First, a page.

Not all engines are built the same, which makes the engine in your car (for getting to work) different from those powering your weed whacker and lawn mower (for doing chores) and ATV (for when you finally get a chance to play). Knowing the difference is critical, and supplying the right gas oil ratio to each engine will return years of reliable operation and, possibly, fun.
Does My Engine Need a Gas Oil Mix?
It all depends on whether it’s a two-stroke or four-stroke. Simply speaking, only two-stroke engines need oil mixed in with the fuel. Adding oil to the fuel is crucial because that is what lubricates the piston and seals the cylinder. Do not run unmixed gasoline in a two-stroke engine — the lack of oil will quickly ruin the cylinder!
Distinguishing between a two-stroke and four-stroke is usually pretty easy. Generally, if there is a separate oil fill tube, then you have a four-stroke engine, which doesn’t require a gas oil mix. An exception to this rule would be auto-injection engines, such as those found on some two-stroke motorcycles and ATVs, which hold two-stroke oil in a separate reservoir.
On the other hand, if there is no separate oil fill tube or the fuel cap has oil and fuel icons or a specific gas oil ratio listed, this is a dead giveaway that you have a two-stroke engine and need to mix oil with the gas. Your owner’s manual will tell you exactly what kind of engine you have and what kind of fuel to put into it.
What Gas Oil Ratio Should You Use?
This, of course, depends entirely on the engine, and you should always follow manufacturer specifications. Generally, most small two-stroke engines run a gas oil ratio between 16:1 (5.9 percent oil) and 60:1 (1.6 percent oil), but some are as high as 100:1 (1 percent oil). You can find this information in the owner’s manual, on a sticker on the tank or even printed right on the fuel cap.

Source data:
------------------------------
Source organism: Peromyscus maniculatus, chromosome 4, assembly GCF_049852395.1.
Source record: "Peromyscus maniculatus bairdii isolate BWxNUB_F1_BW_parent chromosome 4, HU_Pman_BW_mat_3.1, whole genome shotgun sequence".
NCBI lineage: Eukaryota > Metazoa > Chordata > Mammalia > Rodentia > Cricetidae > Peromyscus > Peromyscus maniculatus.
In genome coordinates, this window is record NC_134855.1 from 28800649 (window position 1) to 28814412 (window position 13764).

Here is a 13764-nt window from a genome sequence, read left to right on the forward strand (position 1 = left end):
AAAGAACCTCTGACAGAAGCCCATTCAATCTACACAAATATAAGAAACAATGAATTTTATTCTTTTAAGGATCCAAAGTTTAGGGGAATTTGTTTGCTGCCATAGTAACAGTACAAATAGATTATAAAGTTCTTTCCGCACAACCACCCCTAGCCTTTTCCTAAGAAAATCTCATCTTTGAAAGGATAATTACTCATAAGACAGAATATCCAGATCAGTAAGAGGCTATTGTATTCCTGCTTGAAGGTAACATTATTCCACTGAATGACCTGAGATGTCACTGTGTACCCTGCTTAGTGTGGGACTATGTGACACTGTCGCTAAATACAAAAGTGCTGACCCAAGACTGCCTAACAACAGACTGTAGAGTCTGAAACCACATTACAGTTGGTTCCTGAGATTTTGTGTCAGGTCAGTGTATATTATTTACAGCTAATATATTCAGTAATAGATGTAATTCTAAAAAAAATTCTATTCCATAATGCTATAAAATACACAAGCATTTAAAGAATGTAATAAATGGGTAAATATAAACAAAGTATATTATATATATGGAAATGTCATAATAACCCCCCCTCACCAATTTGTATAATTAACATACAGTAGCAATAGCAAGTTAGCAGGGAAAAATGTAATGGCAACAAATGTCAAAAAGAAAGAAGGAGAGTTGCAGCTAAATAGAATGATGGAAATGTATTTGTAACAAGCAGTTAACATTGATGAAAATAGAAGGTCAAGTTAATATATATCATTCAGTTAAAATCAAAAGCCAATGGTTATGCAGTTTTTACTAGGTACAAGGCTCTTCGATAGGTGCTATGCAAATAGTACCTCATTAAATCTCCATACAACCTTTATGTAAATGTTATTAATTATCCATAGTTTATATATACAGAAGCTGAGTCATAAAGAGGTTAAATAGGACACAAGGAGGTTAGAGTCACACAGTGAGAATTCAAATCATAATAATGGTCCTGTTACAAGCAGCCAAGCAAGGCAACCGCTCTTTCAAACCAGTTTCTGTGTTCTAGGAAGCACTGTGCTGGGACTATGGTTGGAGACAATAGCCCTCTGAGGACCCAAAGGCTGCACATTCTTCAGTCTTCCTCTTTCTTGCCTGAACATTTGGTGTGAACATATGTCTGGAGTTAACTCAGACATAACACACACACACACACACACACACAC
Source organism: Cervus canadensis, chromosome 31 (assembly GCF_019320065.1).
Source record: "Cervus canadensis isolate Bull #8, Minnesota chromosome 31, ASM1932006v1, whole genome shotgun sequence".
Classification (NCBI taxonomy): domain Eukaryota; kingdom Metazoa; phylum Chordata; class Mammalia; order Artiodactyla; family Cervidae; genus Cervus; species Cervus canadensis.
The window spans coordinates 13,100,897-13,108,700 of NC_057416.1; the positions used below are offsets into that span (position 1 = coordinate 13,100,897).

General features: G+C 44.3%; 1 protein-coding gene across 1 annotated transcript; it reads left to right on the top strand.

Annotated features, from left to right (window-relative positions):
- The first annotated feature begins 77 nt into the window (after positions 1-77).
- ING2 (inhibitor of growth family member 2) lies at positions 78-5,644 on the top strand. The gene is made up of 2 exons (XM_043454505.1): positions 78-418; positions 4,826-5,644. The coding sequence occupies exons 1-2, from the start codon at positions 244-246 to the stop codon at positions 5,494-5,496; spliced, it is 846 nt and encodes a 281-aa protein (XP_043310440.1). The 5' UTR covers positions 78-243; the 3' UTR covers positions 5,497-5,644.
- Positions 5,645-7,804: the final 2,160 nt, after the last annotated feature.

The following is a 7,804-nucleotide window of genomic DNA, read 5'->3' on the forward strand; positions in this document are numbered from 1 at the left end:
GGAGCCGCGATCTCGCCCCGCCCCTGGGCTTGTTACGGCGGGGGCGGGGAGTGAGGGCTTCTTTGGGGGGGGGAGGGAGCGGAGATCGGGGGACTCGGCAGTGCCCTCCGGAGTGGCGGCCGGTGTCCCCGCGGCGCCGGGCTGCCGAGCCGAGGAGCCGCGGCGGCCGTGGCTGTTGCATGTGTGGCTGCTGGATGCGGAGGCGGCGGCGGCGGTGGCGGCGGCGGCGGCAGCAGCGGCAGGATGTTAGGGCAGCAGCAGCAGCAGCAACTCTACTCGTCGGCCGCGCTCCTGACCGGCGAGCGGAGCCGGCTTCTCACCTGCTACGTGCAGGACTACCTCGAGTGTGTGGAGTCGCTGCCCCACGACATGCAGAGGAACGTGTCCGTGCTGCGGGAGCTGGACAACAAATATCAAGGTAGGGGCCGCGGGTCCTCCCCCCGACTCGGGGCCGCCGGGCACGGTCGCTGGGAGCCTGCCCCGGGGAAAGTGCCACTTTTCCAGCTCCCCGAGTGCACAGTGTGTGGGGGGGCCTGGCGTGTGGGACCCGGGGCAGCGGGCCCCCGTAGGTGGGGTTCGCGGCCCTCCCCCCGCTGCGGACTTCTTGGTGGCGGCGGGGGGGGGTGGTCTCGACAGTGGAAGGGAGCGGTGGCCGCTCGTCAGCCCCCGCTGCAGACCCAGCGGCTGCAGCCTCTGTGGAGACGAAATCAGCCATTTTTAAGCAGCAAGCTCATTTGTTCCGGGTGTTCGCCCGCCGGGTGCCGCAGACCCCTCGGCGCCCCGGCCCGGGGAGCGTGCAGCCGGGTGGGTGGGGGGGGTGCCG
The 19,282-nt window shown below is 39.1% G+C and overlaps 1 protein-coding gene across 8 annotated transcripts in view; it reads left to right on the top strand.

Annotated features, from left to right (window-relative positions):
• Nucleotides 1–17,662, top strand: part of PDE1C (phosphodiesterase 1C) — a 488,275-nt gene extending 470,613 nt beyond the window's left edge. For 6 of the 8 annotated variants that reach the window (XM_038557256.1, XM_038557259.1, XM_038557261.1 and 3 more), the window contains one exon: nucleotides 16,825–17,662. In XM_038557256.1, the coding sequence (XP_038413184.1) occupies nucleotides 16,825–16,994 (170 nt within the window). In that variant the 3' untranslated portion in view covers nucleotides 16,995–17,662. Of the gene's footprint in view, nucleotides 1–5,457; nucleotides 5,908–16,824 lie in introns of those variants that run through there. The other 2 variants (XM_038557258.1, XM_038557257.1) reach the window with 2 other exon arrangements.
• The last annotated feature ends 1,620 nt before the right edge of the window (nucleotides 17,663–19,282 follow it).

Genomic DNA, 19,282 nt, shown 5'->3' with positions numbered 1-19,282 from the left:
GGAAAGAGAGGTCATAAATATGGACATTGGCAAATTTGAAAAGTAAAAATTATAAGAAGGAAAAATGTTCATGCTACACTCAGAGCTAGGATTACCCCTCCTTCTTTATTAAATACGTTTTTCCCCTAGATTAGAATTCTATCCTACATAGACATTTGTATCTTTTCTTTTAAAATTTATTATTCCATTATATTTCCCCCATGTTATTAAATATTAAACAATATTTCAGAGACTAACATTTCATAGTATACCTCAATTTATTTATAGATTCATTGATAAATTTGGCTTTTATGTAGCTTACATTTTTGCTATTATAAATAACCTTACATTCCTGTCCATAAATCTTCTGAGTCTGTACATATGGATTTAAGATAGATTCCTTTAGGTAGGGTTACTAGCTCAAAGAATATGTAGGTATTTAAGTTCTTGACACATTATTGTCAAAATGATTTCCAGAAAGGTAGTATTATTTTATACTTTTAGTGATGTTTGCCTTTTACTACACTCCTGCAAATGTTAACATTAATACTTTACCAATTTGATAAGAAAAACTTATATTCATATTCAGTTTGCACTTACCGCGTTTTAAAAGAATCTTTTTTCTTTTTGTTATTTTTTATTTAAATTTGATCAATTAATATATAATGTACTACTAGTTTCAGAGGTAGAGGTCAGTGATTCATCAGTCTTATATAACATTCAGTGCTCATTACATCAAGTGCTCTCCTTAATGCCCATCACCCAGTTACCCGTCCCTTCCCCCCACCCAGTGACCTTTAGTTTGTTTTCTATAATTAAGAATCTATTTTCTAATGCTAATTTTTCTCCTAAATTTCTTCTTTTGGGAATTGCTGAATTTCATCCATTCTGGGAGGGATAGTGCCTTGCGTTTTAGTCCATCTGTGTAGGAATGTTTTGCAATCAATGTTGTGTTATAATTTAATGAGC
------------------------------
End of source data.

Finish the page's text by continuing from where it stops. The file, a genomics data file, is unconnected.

For example, weed whackers generally need a 40:1 ratio, for which you would mix 3.2 ounces of two-cycle oil per gallon of gas. But to mix oil and gas for a chainsaw, which requires a 50:1 ratio, you’ll mix 12.8 ounces of two-cycle oil per five gallons of gas. To make things even easier, you could buy pre-mix fuel, which you can just pour into the tank without worrying about measurements and possible spills. The only requirement here is to make sure the premix you buy is the correct concentration for your engine.
Remember, mix only two-cycle oil, also known as two-stroke or 2T oil, with fuel for your two-stroke engine. Regular motor oil, which is not blended to be burned, will foul your spark plugs very quickly. Also, use synthetic two-cycle oil, if the manual specifies, or spark plug fouling may result.
Check out all the chemical products available on NAPA Online or trust one of our 17,000 NAPA AutoCare locations for routine maintenance and repairs. For more information on the correct gas oil ratio for your small engines, chat with a knowledgeable expert at your local NAPA AUTO PARTS store.
Photo courtesy of Wikimedia Commons.
Ben has been taking things apart since he was 5, and putting them back together again since he was 8. After dabbling in DIY repairs at home and on the farm, he found his calling in the CGCC Automobile Repair program. After he held his ASE CMAT for 10 years, Ben decided he needed a change. Now, he writes on automotive topics across the web and around the world, including new automotive technology, transportation legislation, emissions, fuel economy and auto repair.